- manually define rules for shipping rates and regions
- fully customize the visual appearance of your checkout page
- calculate sales tax automatically for merchants based in the US, Canada, EU, and Australia (note: feedback from EU users on this feature is a bit negative, however)
- apply your brand design to receipts and emails to your customers.
Other features are on the way: Webflow is currently testing a ‘membership’ feature, allowing site visitors to subscribe to gated content.
However, it’s fair to say that Webflow doesn’t yet offer many of the professional ecommerce features that are currently provided by more established store builders.
Here are some key examples of areas where Webflow falls short in the ecommerce department:
- You can only make use of two payment gateways for processing credit cards: Stripe and Paypal. This slim choice compares poorly to the large number of payment gateways available in dedicated ecommerce platforms like Shopify and BigCommerce.
- If you need to take payments in physical locations (retail outlets, pop-up stores etc.), you won’t be able to use Webflow as a point of sale (POS) solution. There’s no integrated POS kit such as card readers or receipt printers available for Webflow, and it doesn’t provide you with a way to sync your online and offline sales data.
- Webflow doesn’t have a built in abandoned cart recovery tool. An abandoned cart saver automatically sends reminder emails to visitors who have only gone part-way through a purchase — and they can really boost your conversion rates. To add one to Webflow, you have to use the Monto integration, which adds upwards of $20 per month to the running costs of your ecommerce business.
- There are currently no out-of-the-box multilingual or multi-currency features in Webflow to help you sell internationally. If you want this functionality, it’s a case of paying for integrations from companies like Localize or Weglot that provide it.
- The dropshipping options are fairly limited — an integration exists for print-on-demand company Printful, but that’s about it. (Serious dropshippers will be much better served by Shopify).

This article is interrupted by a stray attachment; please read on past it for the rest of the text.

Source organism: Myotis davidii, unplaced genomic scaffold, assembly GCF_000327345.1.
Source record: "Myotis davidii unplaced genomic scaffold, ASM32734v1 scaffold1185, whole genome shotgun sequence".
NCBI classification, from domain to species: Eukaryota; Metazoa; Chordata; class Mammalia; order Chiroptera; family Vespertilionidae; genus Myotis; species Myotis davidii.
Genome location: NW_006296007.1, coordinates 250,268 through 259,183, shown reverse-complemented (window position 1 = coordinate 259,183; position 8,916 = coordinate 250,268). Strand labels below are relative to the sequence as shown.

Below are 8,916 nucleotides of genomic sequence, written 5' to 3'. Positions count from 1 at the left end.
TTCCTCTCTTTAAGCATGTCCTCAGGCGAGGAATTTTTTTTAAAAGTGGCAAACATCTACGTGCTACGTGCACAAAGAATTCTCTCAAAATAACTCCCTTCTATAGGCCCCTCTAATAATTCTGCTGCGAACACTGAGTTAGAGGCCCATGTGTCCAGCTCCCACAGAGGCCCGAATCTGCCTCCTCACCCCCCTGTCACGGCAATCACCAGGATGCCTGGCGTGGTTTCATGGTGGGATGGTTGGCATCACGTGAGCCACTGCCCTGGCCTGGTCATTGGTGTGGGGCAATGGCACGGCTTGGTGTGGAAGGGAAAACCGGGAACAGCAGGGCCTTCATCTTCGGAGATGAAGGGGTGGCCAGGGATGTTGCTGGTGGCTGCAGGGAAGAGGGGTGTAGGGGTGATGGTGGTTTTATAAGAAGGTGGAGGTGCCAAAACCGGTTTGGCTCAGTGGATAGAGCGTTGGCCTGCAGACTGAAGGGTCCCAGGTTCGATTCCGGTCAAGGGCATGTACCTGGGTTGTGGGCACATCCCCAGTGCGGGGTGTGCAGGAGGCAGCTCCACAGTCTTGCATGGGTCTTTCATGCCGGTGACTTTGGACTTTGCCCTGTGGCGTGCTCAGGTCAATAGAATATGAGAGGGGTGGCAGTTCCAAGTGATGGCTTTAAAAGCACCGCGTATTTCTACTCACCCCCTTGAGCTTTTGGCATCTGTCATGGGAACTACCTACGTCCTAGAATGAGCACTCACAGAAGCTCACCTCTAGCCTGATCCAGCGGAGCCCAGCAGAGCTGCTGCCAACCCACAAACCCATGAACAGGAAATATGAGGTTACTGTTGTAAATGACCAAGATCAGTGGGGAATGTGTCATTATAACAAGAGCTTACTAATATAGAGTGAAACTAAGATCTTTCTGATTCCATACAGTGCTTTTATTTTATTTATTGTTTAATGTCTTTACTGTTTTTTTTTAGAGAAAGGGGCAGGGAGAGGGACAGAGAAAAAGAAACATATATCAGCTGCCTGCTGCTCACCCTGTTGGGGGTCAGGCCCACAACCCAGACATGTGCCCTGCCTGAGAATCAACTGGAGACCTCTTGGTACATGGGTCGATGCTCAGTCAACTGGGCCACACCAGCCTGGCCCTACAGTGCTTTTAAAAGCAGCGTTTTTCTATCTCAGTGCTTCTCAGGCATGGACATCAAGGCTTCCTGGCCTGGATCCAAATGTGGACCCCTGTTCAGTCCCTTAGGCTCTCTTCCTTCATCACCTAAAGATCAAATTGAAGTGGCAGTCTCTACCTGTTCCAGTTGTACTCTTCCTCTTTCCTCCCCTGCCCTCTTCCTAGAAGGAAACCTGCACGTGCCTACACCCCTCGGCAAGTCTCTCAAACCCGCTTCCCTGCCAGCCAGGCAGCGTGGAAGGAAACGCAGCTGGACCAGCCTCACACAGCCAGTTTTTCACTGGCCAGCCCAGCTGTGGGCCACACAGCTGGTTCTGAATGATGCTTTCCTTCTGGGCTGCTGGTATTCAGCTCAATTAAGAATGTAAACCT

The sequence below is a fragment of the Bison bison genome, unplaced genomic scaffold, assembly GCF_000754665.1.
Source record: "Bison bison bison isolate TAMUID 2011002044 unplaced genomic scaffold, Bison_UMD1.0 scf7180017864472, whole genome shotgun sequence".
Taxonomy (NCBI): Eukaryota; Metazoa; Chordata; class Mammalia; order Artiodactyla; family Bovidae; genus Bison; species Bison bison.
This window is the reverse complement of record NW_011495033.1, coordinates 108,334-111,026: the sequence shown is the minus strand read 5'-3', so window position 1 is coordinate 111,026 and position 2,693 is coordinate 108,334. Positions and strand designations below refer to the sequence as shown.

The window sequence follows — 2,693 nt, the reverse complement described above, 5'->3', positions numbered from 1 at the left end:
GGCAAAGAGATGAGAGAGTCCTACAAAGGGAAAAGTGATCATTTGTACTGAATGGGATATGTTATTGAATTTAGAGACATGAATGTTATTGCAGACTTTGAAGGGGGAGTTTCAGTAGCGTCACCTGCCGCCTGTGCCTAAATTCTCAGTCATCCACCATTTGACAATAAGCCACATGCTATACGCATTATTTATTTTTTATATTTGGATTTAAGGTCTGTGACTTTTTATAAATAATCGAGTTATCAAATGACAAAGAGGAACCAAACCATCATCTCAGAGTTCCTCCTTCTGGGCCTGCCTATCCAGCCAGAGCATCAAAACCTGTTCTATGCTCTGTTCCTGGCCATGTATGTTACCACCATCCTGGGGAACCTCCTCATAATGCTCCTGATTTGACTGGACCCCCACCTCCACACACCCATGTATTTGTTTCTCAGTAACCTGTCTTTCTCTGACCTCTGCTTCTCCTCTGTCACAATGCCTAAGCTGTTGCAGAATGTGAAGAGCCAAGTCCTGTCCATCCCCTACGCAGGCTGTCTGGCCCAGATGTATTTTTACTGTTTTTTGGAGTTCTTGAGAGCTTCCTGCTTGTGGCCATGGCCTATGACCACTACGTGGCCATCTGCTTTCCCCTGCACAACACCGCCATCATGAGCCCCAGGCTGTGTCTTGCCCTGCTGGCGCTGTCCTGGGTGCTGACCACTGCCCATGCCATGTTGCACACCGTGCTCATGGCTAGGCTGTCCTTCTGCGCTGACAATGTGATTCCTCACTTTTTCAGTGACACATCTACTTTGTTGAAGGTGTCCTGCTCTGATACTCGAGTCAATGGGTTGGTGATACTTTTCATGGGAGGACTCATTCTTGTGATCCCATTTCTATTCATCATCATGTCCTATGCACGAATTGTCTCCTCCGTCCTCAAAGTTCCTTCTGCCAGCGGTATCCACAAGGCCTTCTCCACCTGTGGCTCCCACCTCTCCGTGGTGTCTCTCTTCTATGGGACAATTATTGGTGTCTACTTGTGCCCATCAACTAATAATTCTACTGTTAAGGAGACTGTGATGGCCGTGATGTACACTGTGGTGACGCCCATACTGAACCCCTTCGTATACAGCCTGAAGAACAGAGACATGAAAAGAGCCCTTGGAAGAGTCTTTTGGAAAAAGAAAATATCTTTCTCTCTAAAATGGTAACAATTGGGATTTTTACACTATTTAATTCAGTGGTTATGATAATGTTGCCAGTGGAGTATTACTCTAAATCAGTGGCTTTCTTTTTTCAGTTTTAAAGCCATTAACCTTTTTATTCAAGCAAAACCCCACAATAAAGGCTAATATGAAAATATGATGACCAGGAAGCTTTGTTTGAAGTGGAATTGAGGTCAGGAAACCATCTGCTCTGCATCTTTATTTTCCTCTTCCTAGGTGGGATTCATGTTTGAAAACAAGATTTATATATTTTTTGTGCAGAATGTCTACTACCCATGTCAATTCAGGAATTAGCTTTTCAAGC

- Unlike most online store builders, you can’t host digital products on Webflow — if you want to sell these, you’ll have to upload them to a cloud storage service (Dropbox, Google Drive etc.) first.
- Although automatic tax calculation features are provided by Webflow, the platform doesn’t cater adequately for the EU’s VAT MOSS rules on selling digital products.
Ecommerce limits to watch out for
Webflow differs from many ecommerce platforms in its application of product limits and annual sales limits.
In Webflow, you can only sell 500 products, 5,000 products and 15,000 products on its ‘Standard’, ‘Plus’ and ‘Advanced’ ecommerce plans respectively.
Furthermore, the ‘Standard’ plan limits you to making $50K in annual sales, and the ‘Plus’ plan $200K. Only the most expensive $235 per month ‘Advanced’ plan opens up the possibility of unlimited annual sales.
Key competing platforms like Squarespace, Shopify and Wix don’t apply these sorts of limits to product numbers or sales — despite their pricing plans being, on the whole, considerably cheaper.
The two most expensive Webflow ecommerce plans don’t charge a transaction fee, but if you’re on the Webflow ‘Standard’ plan, you’ll encounter a 2% transaction fee on every sale.
Some dedicated ecommerce platforms make it possible to avoid transaction fees entirely — Wix, BigCommerce and Shopify being key examples.
And, when you consider that those ecommerce platforms tend to come with lower monthly fees — Shopify’s ‘Basic’ plan is $13 cheaper than the cheapest Webflow one, for example — and are more feature-packed, it’s hard not to be slightly annoyed by this.
Now, as discussed Webflow has only been offering ecommerce functionality for a few years, so you can expect its ecommerce feature set to expand and improve over time. But for now, there are definitely better ecommerce options available.
A key alternative to Webflow: Squarespace
It’s worth focusing a moment on another key alternative to Wix — Squarespace.
Like Webflow, it places a particular emphasis on aesthetics — its template range is superb. It also comes with a lot of built-in features, like email marketing and ecommerce tools.
But Squarespace has a bit of an edge over Webflow in that its learning curve is considerably gentler — so, if you’re looking for a website building platform that gives you access to a lot of lovely design features but is easier to get going with, it’s worthy of some particular attention.
Integration with other apps
Webflow integrations library
Webflow offers a decent range of integrations to enhance your site’s capabilities — there’s over 250 of them in the Webflow integrations library.